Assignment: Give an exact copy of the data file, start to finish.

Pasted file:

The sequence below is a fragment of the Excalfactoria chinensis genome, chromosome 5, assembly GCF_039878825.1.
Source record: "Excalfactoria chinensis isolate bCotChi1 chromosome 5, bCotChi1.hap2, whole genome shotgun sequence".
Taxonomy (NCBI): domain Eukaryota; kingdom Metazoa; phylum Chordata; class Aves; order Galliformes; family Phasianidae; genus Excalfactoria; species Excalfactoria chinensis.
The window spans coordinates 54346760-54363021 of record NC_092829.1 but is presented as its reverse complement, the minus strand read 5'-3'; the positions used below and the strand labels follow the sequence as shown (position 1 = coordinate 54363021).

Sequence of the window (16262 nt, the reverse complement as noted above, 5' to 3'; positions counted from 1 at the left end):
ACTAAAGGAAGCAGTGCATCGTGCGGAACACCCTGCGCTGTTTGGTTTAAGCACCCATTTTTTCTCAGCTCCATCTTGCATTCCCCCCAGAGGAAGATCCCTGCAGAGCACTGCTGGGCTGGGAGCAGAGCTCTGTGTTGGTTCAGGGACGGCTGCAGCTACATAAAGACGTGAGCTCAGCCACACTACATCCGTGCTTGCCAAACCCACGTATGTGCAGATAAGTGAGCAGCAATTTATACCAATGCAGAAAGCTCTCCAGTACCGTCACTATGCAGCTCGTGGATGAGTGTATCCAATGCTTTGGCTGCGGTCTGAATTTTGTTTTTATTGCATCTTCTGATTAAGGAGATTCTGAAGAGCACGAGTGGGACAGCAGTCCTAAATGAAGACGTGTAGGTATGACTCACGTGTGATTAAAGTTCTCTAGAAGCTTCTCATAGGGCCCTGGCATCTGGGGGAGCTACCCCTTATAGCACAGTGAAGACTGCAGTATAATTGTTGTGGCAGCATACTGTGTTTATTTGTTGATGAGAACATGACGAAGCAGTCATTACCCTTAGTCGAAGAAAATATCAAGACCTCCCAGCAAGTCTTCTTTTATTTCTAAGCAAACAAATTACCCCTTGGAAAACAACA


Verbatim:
The sequence below is a fragment of the Excalfactoria chinensis genome, chromosome 5, assembly GCF_039878825.1.
Source record: "Excalfactoria chinensis isolate bCotChi1 chromosome 5, bCotChi1.hap2, whole genome shotgun sequence".
Taxonomy (NCBI): domain Eukaryota; kingdom Metazoa; phylum Chordata; class Aves; order Galliformes; family Phasianidae; genus Excalfactoria; species Excalfactoria chinensis.
The window spans coordinates 54346760-54363021 of record NC_092829.1 but is presented as its reverse complement, the minus strand read 5'-3'; the positions used below and the strand labels follow the sequence as shown (position 1 = coordinate 54363021).

Sequence of the window (16262 nt, the reverse complement as noted above, 5' to 3'; positions counted from 1 at the left end):
ACTAAAGGAAGCAGTGCATCGTGCGGAACACCCTGCGCTGTTTGGTTTAAGCACCCATTTTTTCTCAGCTCCATCTTGCATTCCCCCCAGAGGAAGATCCCTGCAGAGCACTGCTGGGCTGGGAGCAGAGCTCTGTGTTGGTTCAGGGACGGCTGCAGCTACATAAAGACGTGAGCTCAGCCACACTACATCCGTGCTTGCCAAACCCACGTATGTGCAGATAAGTGAGCAGCAATTTATACCAATGCAGAAAGCTCTCCAGTACCGTCACTATGCAGCTCGTGGATGAGTGTATCCAATGCTTTGGCTGCGGTCTGAATTTTGTTTTTATTGCATCTTCTGATTAAGGAGATTCTGAAGAGCACGAGTGGGACAGCAGTCCTAAATGAAGACGTGTAGGTATGACTCACGTGTGATTAAAGTTCTCTAGAAGCTTCTCATAGGGCCCTGGCATCTGGGGGAGCTACCCCTTATAGCACAGTGAAGACTGCAGTATAATTGTTGTGGCAGCATACTGTGTTTATTTGTTGATGAGAACATGACGAAGCAGTCATTACCCTTAGTCGAAGAAAATATCAAGACCTCCCAGCAAGTCTTCTTTTATTTCTAAGCAAACAAATTACCCCTTGGAAAACAACA